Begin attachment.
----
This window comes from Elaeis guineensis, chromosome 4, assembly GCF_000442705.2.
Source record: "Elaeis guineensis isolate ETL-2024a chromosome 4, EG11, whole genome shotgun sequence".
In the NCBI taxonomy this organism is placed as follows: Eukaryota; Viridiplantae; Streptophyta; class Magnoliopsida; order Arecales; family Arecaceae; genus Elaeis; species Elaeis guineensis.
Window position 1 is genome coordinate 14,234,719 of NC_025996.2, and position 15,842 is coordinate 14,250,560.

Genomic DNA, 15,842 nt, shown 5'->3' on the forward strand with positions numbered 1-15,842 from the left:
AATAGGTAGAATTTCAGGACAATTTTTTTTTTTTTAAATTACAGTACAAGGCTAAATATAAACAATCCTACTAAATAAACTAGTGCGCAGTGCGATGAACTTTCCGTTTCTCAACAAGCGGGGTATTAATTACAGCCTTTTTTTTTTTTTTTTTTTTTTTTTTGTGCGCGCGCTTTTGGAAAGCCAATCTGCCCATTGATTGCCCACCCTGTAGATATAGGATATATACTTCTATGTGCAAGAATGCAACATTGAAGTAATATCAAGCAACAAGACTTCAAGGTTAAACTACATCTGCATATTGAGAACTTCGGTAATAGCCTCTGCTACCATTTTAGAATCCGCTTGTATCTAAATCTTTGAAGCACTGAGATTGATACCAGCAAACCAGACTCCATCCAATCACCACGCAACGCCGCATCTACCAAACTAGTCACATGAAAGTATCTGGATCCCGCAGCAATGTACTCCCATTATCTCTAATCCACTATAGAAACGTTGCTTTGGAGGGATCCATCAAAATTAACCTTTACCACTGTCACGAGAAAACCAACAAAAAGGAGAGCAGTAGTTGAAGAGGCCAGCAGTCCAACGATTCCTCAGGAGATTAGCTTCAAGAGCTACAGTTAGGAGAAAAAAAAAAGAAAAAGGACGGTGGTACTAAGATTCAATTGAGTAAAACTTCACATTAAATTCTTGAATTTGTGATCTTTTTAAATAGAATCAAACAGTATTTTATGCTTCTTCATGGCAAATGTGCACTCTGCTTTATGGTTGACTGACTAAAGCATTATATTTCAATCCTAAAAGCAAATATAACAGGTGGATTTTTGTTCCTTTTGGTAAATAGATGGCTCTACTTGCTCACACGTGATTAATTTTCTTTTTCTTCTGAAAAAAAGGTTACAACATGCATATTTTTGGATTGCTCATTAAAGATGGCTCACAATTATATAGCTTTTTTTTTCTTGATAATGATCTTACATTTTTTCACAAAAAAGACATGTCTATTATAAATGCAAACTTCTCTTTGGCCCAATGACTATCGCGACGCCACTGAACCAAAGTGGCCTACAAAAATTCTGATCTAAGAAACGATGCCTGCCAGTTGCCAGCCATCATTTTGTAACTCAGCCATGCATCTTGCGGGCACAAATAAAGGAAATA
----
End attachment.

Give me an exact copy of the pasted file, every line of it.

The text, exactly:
This window comes from Elaeis guineensis, chromosome 4, assembly GCF_000442705.2.
Source record: "Elaeis guineensis isolate ETL-2024a chromosome 4, EG11, whole genome shotgun sequence".
In the NCBI taxonomy this organism is placed as follows: Eukaryota; Viridiplantae; Streptophyta; class Magnoliopsida; order Arecales; family Arecaceae; genus Elaeis; species Elaeis guineensis.
Window position 1 is genome coordinate 14,234,719 of NC_025996.2, and position 15,842 is coordinate 14,250,560.

Genomic DNA, 15,842 nt, shown 5'->3' on the forward strand with positions numbered 1-15,842 from the left:
AATAGGTAGAATTTCAGGACAATTTTTTTTTTTTTAAATTACAGTACAAGGCTAAATATAAACAATCCTACTAAATAAACTAGTGCGCAGTGCGATGAACTTTCCGTTTCTCAACAAGCGGGGTATTAATTACAGCCTTTTTTTTTTTTTTTTTTTTTTTTTTGTGCGCGCGCTTTTGGAAAGCCAATCTGCCCATTGATTGCCCACCCTGTAGATATAGGATATATACTTCTATGTGCAAGAATGCAACATTGAAGTAATATCAAGCAACAAGACTTCAAGGTTAAACTACATCTGCATATTGAGAACTTCGGTAATAGCCTCTGCTACCATTTTAGAATCCGCTTGTATCTAAATCTTTGAAGCACTGAGATTGATACCAGCAAACCAGACTCCATCCAATCACCACGCAACGCCGCATCTACCAAACTAGTCACATGAAAGTATCTGGATCCCGCAGCAATGTACTCCCATTATCTCTAATCCACTATAGAAACGTTGCTTTGGAGGGATCCATCAAAATTAACCTTTACCACTGTCACGAGAAAACCAACAAAAAGGAGAGCAGTAGTTGAAGAGGCCAGCAGTCCAACGATTCCTCAGGAGATTAGCTTCAAGAGCTACAGTTAGGAGAAAAAAAAAAGAAAAAGGACGGTGGTACTAAGATTCAATTGAGTAAAACTTCACATTAAATTCTTGAATTTGTGATCTTTTTAAATAGAATCAAACAGTATTTTATGCTTCTTCATGGCAAATGTGCACTCTGCTTTATGGTTGACTGACTAAAGCATTATATTTCAATCCTAAAAGCAAATATAACAGGTGGATTTTTGTTCCTTTTGGTAAATAGATGGCTCTACTTGCTCACACGTGATTAATTTTCTTTTTCTTCTGAAAAAAAGGTTACAACATGCATATTTTTGGATTGCTCATTAAAGATGGCTCACAATTATATAGCTTTTTTTTTCTTGATAATGATCTTACATTTTTTCACAAAAAAGACATGTCTATTATAAATGCAAACTTCTCTTTGGCCCAATGACTATCGCGACGCCACTGAACCAAAGTGGCCTACAAAAATTCTGATCTAAGAAACGATGCCTGCCAGTTGCCAGCCATCATTTTGTAACTCAGCCATGCATCTTGCGGGCACAAATAAAGGAAATA